The Hidden Garden

I almost forgot to let you all know that The Hidden Garden, my newest children’s picture book is now a real-live Something! No longer a computer file, or a hope, or a wish. It’s been transformed into ink and paper and a book to hold and share!

This is a pretty exciting thing for an author. (…and a baker’s daughter…)

Here is the cover.

Hidden Garden (cover only)

And here is a summary of the book.

Within every heart is a hidden garden. We can neglect it until the weeds take over and the flowers wither and die. Or, with the help of Christ, we can care for it and make it a place of beauty, grace, and joy.

This charming parable will encourage children (and adults) to open the gate to Christ and tend the garden of their heart with loving care.

And here is a picture of me holding lemons–just because.

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And here is what three very nice people have to say about the book…

…just beautiful! So simple yet profoundly moving. This is exactly the view of salvation I want my children to absorb. The list of ways to open the gate of our heart at the end of the book are applicable to children and adults alike. Literature that makes me want to be a better human being is truly a gift.

–Molly Sabourin, author of Close to Home, podcaster, blogger, and professional photographer

The garden is much more than a metaphor in the Christian faith. It is a sacrament. Jane Meyer has not so much written a new parable as transcribed–in the simplest prose for the very young–the heart of the Gospel. The Hidden Garden is a beautifully written book and a vibrant bouquet of color from the hand of illustrator Masha Lobastov.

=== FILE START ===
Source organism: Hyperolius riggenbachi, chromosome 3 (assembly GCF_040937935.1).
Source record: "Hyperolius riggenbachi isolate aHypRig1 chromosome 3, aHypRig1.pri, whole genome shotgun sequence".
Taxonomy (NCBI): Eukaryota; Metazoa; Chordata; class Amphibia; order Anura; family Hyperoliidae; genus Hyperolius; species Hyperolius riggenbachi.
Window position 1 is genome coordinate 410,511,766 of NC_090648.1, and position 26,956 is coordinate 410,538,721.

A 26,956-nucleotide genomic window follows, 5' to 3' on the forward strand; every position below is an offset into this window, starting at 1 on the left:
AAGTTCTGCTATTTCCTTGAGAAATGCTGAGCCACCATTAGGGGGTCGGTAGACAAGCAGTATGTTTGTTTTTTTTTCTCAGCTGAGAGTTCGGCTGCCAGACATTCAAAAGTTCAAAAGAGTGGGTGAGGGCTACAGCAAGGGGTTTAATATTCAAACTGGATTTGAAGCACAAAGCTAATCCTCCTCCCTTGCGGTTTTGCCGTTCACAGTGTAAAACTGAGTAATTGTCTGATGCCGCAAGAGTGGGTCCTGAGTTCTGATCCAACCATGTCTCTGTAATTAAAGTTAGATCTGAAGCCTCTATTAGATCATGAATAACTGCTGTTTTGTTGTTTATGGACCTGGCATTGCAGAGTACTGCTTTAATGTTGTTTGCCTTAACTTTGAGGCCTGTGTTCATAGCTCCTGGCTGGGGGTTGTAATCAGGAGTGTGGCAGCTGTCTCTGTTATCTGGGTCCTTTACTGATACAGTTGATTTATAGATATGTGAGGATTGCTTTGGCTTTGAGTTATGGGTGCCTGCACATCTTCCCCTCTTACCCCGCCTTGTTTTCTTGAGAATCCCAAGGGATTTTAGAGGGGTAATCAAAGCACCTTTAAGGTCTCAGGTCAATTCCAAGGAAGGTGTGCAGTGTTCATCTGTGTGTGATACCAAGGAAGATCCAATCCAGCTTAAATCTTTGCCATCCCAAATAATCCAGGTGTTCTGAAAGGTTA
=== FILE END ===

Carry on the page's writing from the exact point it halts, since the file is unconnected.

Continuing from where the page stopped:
–Vigen Guroian, Professor of Religious Studies at the University of Virginia, and author of The Fragrance of God

Those who read this colorful book will realize that it is never too early–or too late–to care for one’s heart as for a garden.

–Jim Forest, author of Saint George and the Dragon

So, if you’re interested in finding out more, just hop on over to my website and check out The Hidden Garden book page. There’s also a fun link to an interview with Masha Lobastov, the illustrator.

And I’m on Twitter. And on Instagram. And on Facebook. (Sheesh, that’s a line up of ridiculousness right there…)

You can purchase copies at the Conciliar Press website, and pretty soon Amazon and other online sites will be stocking it. You may always head over to your local bookstore with the ISBN number: 978-1-936270-38-5, and they can order you a copy as well…

Lastly, if you’d like a signed copy of the book, for yourself, or for a little one, just email me and I would be happy to sign a book and ship it straight to you. They are $20, including stateside shipping (let’s chat if you live outside the States). Easter is coming and this sweet book would be lovely tucked in a basket next to those dyed eggs and bunny finger puppets.

Back to baking. Rosemary rolls on the rise!

Stealthy Valentine’s Giving!

Step One: Mix dough for chocolate shortbread cookies.

Step Two: Let the little one cut out the hearts, then bake.

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Step Three: Wrap the cookies, make a little heart-shaped Happy Valentine’s Day note, tie with red ribbon.

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Step Four: Put the gifts in a sweet little handmade bag for carrying.

Step Five: Scope out the neighborhood and make a plan (we decided to leave treats for those folks on our block who are single and live alone–plus give one to the Dunns, whom we love, and one to the folks who are renting on the corner).

Step Six: Sneak and tiptoe so folks don’t see us. Put the treats in mailboxes if mail hasn’t been brought in yet.

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Step Seven: Slowly squeeze treats through Jack’s mail slot, but be quiet because he is home!!! And when he hears us at the door, drop the treats and…